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It was one of those rare times in my days as a young mother when my infant son was finally taking one of his quick catnaps at the same time his big brother, the kindergartener, was playing by himself, pretending to be a sportscaster announcing a basketball game. This atypical occurrence gave me a little time to bake. I was just pulling a pan of cookies from the oven when my neighbor stopped by. Her jaw dropped. "You're baking cookies?" Her voice was filled with incredulousness. "Where's the mess?" I'll admit my kitchen looked quite tidy that day, with not a dirty mixing bowl in sight.
Over the last several years I've become much more interested in knowing how and where the food I cook and serve is grown and who was involved in its production. I feel happy when I know I am contributing to a healthier life for my family and myself. And I feel a responsibility to contribute to a more sustainable way of living on this planet. That's why I love farmers market season and Community Supported Agriculture (CSA).
"Did I just get a piece of basil in my mouth?" My husband had taken a big gulp from the glass of iced Lemon, Honey and Herbs Cooler I had poured for him. I'm pretty sure this man with the discerning palate, who can correctly determine the source of flavors in any dish he eats, was just teasing me. I detected a slight grin on his face as I told him it was a rosemary leaf. Later, when I put the empty glass into the dishwasher, that little leaf was stuck to its side.
How many rhubarb pies, cobblers and crisps can a person eat? At my house, it would be quite a lot, actually. How can anyone get enough of those pinkish green stalks, so intensely sour, yet so deeply delicious when paired with sweet ingredients, such as honey, sugar or maple syrup? It's my penchant for rhubarb that has me hunting it down in neighbors' gardens and at farmers markets. Oh, sure, I know it's supposed to grow like a weed. It does for most people. Not me. I've got some in the same garden that has those two crowns of asparagus I told you about last week.
Waiting for the first delectable spears of asparagus to break through the soil in the spring takes patience. For days, I rushed out to the weedy garden in my yard. This was a prolific weed-free vegetable garden when my husband and I bought our house 10 years ago. Despite my lack of gardening skills, there are a couple of crowns of asparagus that were buried in the garden years ago that continue to produce. With each trip out to the garden, my anticipation grew. Once that first tip poked its little head out of the soil, the growth continued rapidly.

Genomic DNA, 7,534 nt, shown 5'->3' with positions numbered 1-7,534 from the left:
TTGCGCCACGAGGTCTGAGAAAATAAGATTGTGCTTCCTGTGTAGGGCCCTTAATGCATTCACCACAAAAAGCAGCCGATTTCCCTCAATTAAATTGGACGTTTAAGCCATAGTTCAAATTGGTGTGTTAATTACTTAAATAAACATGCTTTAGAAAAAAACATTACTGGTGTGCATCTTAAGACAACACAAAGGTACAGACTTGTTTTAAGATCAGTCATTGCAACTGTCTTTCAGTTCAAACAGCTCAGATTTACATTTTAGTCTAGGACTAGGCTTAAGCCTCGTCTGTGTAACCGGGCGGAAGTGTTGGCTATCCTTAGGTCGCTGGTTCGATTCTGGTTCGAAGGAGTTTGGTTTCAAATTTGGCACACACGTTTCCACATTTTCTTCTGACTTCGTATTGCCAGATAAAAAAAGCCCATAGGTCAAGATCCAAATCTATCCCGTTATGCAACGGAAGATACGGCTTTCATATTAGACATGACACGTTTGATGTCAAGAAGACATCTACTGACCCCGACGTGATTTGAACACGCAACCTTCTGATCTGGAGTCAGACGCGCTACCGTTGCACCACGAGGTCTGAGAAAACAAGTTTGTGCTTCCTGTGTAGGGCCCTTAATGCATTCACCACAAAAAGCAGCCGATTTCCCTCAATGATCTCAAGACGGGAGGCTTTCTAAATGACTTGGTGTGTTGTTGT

On a cloudy, gray day in early spring, a friend handed me a small plastic bag with a moist paper towel inside. As I opened the bag, a familiar fragrance of mild sweet onions wafted up to my nostrils. Before I even unrolled the wet paper, I knew there were fresh chives tucked inside. I can't think of one thing that could have brightened my day more than the gift of petite, young, vivid green blades of chives. I was giddy with the anticipation of polishing off a scoop of creamy cottage cheese generously doused with chopped freshly harvested chives.
I was watching an old rerun of the Food Network's Barefoot Contessa the other day. Ina Garten whipped up a soft and fluffy angel food cake, making the task look as easy as slicing some strawberries to serve with each thick chunk of cake. I've always liked angel food cake, especially the kind flecked with rainbow-colored confetti that comes from a boxed mix. I've never made an angel food cake from scratch.
Early in our marriage, when there was little extra money for babysitters and date nights, my husband and I began hosting casual meals for our friends and their children. There was nothing fancy about these family-friendly, economical meals. The entrée often involved ground beef or chicken, both budget-friendly choices at that time. When chicken was featured on our dinner table, it was always chicken still on the bone. I'm not even sure boneless, skinless chicken breasts, now so popular, were available in grocery stores at that time.
If you've had an opportunity to peruse the grocery store shelves packed with boxes and bags of all sorts of pasta, there is a good chance your eyes caught something called orzo. But is it pasta? You might think it is a type of rice that was mistakenly stocked with the pasta. Or is it a grain? These are all common questions when it comes to orzo, an Italian word that means "barley." Orzo is a small, flat, elongated oval-shaped pasta, resembling a grain of barley. It also looks like rice. It's pasta that can be treated like rice. It can even be treated like barley.
I've often wished I could find one cookbook that would hold all of the traditional Hungarian recipes my grandma and my mom used to make. How nice it would be to reach for one book from the shelf rather than having to search through several Hungarian cookbooks to find the recipe for flaky crescents filled with plum jam that my mom loved or the light and fluffy raised donuts my grandma would spend a whole day making. If you happen to be of Scandinavian descent, you are in luck.